A Classic Mystery Novel of the American Railroad
The Wire Devils is less erudite than The Education of Henry Adams, to put it mildly. But Packard’s potboiler is just as telling, hugely entertaining, and perhaps a more representative artifact of the technological sublime. It also has more fight scenes.
— from my Introduction
The Wire Devils is a pulp adventure novel by Frank L. Packard, originally published in 1918. It’s a kind of high-tech thriller from the days when railroads and telegraphs were still “high-tech.” The University of Minnesota Press has just published this splendid new edition with a historical introduction by me.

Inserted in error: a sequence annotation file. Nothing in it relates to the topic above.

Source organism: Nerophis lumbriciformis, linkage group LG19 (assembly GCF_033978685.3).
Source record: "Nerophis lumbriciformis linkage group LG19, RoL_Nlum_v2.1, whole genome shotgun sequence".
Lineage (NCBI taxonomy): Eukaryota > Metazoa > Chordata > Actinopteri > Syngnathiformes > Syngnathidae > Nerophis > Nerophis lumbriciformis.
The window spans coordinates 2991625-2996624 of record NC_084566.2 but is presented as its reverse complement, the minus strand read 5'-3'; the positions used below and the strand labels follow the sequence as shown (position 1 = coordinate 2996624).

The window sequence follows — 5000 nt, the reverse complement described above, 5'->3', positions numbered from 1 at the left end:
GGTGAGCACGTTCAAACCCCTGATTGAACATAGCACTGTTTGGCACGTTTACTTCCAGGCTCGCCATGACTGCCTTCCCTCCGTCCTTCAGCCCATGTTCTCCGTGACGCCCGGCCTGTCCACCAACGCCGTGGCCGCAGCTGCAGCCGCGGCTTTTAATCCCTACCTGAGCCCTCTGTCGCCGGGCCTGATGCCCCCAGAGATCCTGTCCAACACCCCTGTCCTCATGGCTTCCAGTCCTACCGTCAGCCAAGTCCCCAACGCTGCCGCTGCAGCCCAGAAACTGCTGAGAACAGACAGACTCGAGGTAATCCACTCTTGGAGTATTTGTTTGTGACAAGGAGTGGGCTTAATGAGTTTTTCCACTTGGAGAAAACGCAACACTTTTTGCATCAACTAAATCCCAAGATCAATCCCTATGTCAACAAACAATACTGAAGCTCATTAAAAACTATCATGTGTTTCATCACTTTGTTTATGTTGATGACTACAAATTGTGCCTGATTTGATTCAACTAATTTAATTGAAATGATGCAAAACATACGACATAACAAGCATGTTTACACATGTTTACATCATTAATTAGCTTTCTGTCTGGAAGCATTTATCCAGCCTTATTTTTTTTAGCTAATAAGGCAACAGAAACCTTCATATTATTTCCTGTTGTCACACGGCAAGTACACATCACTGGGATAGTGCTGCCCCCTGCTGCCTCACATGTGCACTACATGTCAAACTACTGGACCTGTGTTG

Frank Packard was a best-selling writer of crime and railroad thrillers in the early 20th century. The Wire Devils is one of his best: a fast-paced game of cat and mouse between jewel thieves, train robbers, and secret agents, all played out on the rails and telegraph lines of the American West.
My introduction describes the historical world of crooks, codes, and counterfeiters from which The Wire Devils sprang, and tries to explain why the book is still worth reading a century after it was written. Packard’s potboiler is a terrific document of the railroad and telegraph at the zenith of their influence on American life. But it’s also a lot of fun: a two-fisted pulp adventure that goes like a runaway train.